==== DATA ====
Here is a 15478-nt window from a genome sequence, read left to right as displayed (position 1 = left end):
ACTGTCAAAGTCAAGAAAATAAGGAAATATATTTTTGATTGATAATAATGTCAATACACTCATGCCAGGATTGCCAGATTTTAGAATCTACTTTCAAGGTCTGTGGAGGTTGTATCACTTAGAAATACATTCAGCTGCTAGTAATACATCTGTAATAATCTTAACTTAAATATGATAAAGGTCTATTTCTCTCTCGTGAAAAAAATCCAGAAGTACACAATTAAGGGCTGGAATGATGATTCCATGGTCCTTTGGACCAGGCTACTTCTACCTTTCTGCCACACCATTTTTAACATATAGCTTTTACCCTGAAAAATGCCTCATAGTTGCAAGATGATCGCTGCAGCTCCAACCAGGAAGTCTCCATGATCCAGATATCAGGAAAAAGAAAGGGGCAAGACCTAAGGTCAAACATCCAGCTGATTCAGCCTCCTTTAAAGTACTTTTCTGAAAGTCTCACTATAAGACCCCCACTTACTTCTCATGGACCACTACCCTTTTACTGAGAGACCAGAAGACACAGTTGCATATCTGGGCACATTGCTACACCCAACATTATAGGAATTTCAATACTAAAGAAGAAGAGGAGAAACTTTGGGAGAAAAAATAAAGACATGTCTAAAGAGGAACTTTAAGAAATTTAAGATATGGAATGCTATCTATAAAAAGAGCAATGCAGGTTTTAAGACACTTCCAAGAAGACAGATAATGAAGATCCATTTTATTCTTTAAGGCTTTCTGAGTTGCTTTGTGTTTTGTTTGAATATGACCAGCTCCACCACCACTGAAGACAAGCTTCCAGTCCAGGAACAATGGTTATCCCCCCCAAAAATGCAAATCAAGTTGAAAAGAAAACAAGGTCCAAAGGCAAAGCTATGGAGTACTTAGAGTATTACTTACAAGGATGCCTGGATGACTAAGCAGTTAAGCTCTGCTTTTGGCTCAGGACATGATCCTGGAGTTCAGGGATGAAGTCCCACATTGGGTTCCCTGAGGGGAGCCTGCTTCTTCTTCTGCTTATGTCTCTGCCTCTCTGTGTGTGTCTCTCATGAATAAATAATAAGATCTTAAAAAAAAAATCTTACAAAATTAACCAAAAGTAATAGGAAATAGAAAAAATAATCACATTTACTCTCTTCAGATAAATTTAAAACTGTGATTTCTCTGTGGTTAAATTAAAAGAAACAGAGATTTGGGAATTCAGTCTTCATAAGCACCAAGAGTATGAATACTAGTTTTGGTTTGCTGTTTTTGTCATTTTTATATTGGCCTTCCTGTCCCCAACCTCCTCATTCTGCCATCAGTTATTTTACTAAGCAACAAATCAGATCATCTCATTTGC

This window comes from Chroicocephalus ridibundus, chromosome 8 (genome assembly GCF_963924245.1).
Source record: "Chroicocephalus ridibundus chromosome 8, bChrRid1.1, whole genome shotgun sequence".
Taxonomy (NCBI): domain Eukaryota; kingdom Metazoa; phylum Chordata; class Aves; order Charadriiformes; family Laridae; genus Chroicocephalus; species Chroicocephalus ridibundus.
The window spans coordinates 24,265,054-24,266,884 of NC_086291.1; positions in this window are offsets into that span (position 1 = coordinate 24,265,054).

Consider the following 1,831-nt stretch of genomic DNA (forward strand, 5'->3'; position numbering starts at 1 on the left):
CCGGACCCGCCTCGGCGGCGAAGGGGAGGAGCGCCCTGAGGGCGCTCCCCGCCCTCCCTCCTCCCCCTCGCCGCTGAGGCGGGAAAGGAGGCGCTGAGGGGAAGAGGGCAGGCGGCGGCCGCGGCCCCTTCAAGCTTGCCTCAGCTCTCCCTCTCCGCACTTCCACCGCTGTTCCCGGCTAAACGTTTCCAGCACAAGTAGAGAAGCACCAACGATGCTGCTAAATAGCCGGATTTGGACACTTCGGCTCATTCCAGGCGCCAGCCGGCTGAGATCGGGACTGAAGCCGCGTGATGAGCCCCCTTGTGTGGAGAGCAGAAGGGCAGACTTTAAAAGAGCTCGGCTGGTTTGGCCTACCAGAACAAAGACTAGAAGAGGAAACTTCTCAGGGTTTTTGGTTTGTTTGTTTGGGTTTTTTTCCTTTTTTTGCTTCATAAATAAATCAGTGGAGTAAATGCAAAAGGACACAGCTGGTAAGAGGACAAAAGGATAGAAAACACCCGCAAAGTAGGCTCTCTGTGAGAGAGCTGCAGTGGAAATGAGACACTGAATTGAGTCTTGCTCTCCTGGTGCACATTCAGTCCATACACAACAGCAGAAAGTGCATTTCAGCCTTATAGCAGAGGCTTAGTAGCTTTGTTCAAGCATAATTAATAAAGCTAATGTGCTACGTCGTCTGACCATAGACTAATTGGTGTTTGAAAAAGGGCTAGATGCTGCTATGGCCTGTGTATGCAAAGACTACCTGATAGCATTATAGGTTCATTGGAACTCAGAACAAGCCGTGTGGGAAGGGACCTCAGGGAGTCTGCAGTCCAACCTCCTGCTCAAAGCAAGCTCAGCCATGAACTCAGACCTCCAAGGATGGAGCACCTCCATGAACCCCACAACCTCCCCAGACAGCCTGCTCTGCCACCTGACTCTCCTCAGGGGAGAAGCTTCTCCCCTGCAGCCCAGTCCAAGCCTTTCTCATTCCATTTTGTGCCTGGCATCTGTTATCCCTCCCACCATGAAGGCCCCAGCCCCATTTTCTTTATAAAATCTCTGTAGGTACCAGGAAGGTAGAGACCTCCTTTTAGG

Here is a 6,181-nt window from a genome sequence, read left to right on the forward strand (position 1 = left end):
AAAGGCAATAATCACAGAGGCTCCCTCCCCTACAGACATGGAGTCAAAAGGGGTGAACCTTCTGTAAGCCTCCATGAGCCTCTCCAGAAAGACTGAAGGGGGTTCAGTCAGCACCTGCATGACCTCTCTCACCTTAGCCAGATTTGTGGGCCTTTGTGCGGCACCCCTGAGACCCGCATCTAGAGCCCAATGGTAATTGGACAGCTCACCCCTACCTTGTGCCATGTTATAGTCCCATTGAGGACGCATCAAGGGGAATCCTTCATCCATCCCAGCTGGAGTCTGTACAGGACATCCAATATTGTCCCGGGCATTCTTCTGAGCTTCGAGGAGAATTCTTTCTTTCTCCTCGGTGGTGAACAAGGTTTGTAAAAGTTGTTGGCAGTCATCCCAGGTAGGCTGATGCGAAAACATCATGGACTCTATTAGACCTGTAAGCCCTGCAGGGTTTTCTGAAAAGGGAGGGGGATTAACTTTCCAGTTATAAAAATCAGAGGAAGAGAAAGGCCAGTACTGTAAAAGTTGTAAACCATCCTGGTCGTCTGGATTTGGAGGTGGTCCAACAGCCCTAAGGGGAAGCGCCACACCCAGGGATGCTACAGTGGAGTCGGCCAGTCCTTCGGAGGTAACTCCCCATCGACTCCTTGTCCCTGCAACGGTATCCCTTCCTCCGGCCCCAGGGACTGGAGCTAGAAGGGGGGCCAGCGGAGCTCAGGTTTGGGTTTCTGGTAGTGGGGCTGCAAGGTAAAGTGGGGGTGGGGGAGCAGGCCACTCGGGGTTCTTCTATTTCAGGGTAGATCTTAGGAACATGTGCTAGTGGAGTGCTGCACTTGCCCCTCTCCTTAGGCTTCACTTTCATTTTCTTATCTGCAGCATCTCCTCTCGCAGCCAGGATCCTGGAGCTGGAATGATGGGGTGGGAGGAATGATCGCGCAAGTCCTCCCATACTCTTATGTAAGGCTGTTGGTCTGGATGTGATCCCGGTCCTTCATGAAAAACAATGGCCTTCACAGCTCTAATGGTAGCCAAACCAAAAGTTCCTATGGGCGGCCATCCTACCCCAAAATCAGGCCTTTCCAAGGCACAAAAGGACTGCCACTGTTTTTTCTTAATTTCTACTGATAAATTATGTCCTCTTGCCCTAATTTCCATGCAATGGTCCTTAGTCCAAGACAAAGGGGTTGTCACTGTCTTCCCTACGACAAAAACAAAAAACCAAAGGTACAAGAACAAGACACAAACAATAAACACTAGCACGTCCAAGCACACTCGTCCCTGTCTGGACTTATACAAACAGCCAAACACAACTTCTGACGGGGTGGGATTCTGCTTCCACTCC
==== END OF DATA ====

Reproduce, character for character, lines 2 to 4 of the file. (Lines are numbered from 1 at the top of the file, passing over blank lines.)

ACTGTCAAAGTCAAGAAAATAAGGAAATATATTTTTGATTGATAATAATGTCAATACACTCATGCCAGGATTGCCAGATTTTAGAATCTACTTTCAAGGTCTGTGGAGGTTGTATCACTTAGAAATACATTCAGCTGCTAGTAATACATCTGTAATAATCTTAACTTAAATATGATAAAGGTCTATTTCTCTCTCGTGAAAAAAATCCAGAAGTACACAATTAAGGGCTGGAATGATGATTCCATGGTCCTTTGGACCAGGCTACTTCTACCTTTCTGCCACACCATTTTTAACATATAGCTTTTACCCTGAAAAATGCCTCATAGTTGCAAGATGATCGCTGCAGCTCCAACCAGGAAGTCTCCATGATCCAGATATCAGGAAAAAGAAAGGGGCAAGACCTAAGGTCAAACATCCAGCTGATTCAGCCTCCTTTAAAGTACTTTTCTGAAAGTCTCACTATAAGACCCCCACTTACTTCTCATGGACCACTACCCTTTTACTGAGAGACCAGAAGACACAGTTGCATATCTGGGCACATTGCTACACCCAACATTATAGGAATTTCAATACTAAAGAAGAAGAGGAGAAACTTTGGGAGAAAAAATAAAGACATGTCTAAAGAGGAACTTTAAGAAATTTAAGATATGGAATGCTATCTATAAAAAGAGCAATGCAGGTTTTAAGACACTTCCAAGAAGACAGATAATGAAGATCCATTTTATTCTTTAAGGCTTTCTGAGTTGCTTTGTGTTTTGTTTGAATATGACCAGCTCCACCACCACTGAAGACAAGCTTCCAGTCCAGGAACAATGGTTATCCCCCCCAAAAATGCAAATCAAGTTGAAAAGAAAACAAGGTCCAAAGGCAAAGCTATGGAGTACTTAGAGTATTACTTACAAGGATGCCTGGATGACTAAGCAGTTAAGCTCTGCTTTTGGCTCAGGACATGATCCTGGAGTTCAGGGATGAAGTCCCACATTGGGTTCCCTGAGGGGAGCCTGCTTCTTCTTCTGCTTATGTCTCTGCCTCTCTGTGTGTGTCTCTCATGAATAAATAATAAGATCTTAAAAAAAAAATCTTACAAAATTAACCAAAAGTAATAGGAAATAGAAAAAATAATCACATTTACTCTCTTCAGATAAATTTAAAACTGTGATTTCTCTGTGGTTAAATTAAAAGAAACAGAGATTTGGGAATTCAGTCTTCATAAGCACCAAGAGTATGAATACTAGTTTTGGTTTGCTGTTTTTGTCATTTTTATATTGGCCTTCCTGTCCCCAACCTCCTCATTCTGCCATCAGTTATTTTACTAAGCAACAAATCAGATCATCTCATTTGC

This window comes from Chroicocephalus ridibundus, chromosome 8 (genome assembly GCF_963924245.1).
Source record: "Chroicocephalus ridibundus chromosome 8, bChrRid1.1, whole genome shotgun sequence".